If you own a website, you’ll know important speed is. That’s where BunnyCDN comes in – it allows you to serve assets and images from an ultrafast server, from 36 locations around the world. This allows you to save server load, and also dramatically speed up page render times.
Typically, content delivery networks (CDNs) are expensive. However, BunnyCDN only requires a minimum of $10 a year, and has two tiers – $10/TB, with more serving locations, and $5/TB, with slightly less serving locations. This means that BunnyCDN is not only very fast, but also very affordable.
What is a CDN?
If you want to learn more about CDNs, this Cloudflare page is a good place to read more.
Speed is crucial when choosing a CDN. BunnyCDN performs very well, with an average of 5.5 ms connecting, and 30.06 ms for time to first byte (when content starts being served).
Without BunnyCDN, the results are below (server located in the USA):
Clearly, BunnyCDN offers much greater speed – content is delivered at a much quicker speed.
Along with the typical high speed asset and image delivery, BunnyCDN has a few other handy features that can help dramatically speed your site up.
Image Optimizer is a service for $9.50 a month BunnyCDN offers. This allows you to compress images, dynamically resize them, minify your CSS and JS, and serve them as WEBP. This is great for image heavy sites, as it allows you to get images loaded quicker.
HTTP/2 is also supported by BunnyCDN. This lets your site load more files at the same time, meaning that you can split your CSS for better loading speeds. Brotli and GZip is also offered by BunnyCDN, letting you compress your files for smaller file sizes.
Instant zone purge means that you can purge all items in the BunnyCDN cache. This is useful if you update an image and don’t change the filename, or have an issue with a plugin or script on your site.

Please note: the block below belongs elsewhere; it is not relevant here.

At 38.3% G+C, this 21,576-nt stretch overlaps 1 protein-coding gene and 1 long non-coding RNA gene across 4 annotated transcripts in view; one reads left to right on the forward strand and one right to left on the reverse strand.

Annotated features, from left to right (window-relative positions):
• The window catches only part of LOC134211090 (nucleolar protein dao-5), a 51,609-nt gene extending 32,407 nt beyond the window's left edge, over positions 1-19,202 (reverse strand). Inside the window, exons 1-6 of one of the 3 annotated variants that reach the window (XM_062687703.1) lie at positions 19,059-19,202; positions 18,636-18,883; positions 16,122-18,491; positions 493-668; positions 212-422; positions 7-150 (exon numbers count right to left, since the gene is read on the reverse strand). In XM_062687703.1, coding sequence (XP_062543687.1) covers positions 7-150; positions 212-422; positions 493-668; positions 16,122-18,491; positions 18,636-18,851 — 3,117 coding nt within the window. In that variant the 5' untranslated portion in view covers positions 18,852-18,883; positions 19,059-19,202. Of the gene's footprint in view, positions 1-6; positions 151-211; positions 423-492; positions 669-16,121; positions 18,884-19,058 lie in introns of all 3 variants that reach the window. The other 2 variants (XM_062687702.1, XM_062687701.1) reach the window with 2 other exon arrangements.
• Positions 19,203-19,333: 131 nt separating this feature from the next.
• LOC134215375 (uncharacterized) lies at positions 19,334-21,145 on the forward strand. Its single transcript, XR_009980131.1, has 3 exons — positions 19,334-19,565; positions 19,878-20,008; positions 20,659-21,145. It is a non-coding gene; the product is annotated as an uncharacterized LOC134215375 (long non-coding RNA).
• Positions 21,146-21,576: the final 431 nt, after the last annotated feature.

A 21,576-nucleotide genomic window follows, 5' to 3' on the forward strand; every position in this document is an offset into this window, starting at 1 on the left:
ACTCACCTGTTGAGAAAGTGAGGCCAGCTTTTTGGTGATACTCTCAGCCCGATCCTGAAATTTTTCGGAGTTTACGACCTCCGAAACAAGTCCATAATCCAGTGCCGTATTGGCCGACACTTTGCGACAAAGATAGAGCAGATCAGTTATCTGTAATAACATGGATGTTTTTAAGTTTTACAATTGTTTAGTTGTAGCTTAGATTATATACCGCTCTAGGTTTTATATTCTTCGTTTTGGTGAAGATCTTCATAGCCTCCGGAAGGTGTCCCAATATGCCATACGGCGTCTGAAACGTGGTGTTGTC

Storage is also offered by BunnyCDN, and you can use it to store large files off your server to save space. I do this for one of my smaller sites – it has limited storage, so I offload all the images on a storage space on BunnyCDN, and then link them on the site. In addition to this, you can use it for cloud storage – my sites backup to BunnyCDN via the FTP it offers (it also offers an API).
Custom hostnames are a brilliant feature of BunnyCDN – instead of hosting off the default URL such as
pullzone.b-cdn.net, you can host off your own domain. I do this on this site –
cdn.thenerdystudent.com – and it looks a lot cleaner and more professional. A great feature.
This just scrapes the surface of BunnyCDN. It has many more features, such as edge rules, that can really speed up your site.
This is one of the main attractions of BunnyCDN – the pricing. At around $10/TB for the full amount of zones, or $5/TB for less zones, BunnyCDN is very cheap. The pricing was a little confusing for me at first, so I’ll explain it here.
BunnyCDN offers two types of CDN zones – premium, and volume. In the premium tier, you get all servers, whilst in the volume tiers, you get a smaller amount. The below image demonstrates it pretty well.
Storage is priced at 1 cent per gigabyte, which is very affordable. This means it’s great for backing your WordPress site up to, or saving large photos and image you want on your site.
The minimum amount is $10 a year.
BunnyCDN supports various CMS’ out of the box – you can install a plugin into WordPress, Drupal, and a few other CMS’, which makes it take less than 5 seconds to completely integrate BunnyCDN into your site.
If you have a custom site, you can simply rewrite your reference URLs to BunnyCDN.
Pull zones separate sites out in BunnyCDN – this lets you easily manage each site independently, and see statistics and costs for each site. You can also link your storage zones to pull zones, allowing you to easily link items in your storage zones on sites.
BunnyCDN is a great, highspeed, and cheap CDN that will dramatically speed up your site. BunnyCDN also has a 14 day free trial, which allows you to easily try it out. Since I enabled across my site, I’ve seen dramatic speed improvements.
If you use Cloudflare, I would still recommend using a premium CDN instead. Cache times are much longer, meaning that you get a higher cache hit ratio, and many features offered are cheaper than in Cloudflare. I’ve disabled Cloudflare for my sites – it was an extra hop, and actually added around half a second of load time – I only use them for their high speed DNS now, and use BunnyCDN for CDN.
I would strongly advise looking at BunnyCDN – or any CDN – if you are interested in speeding up your site. BunnyCDN is high speed, and preforms well.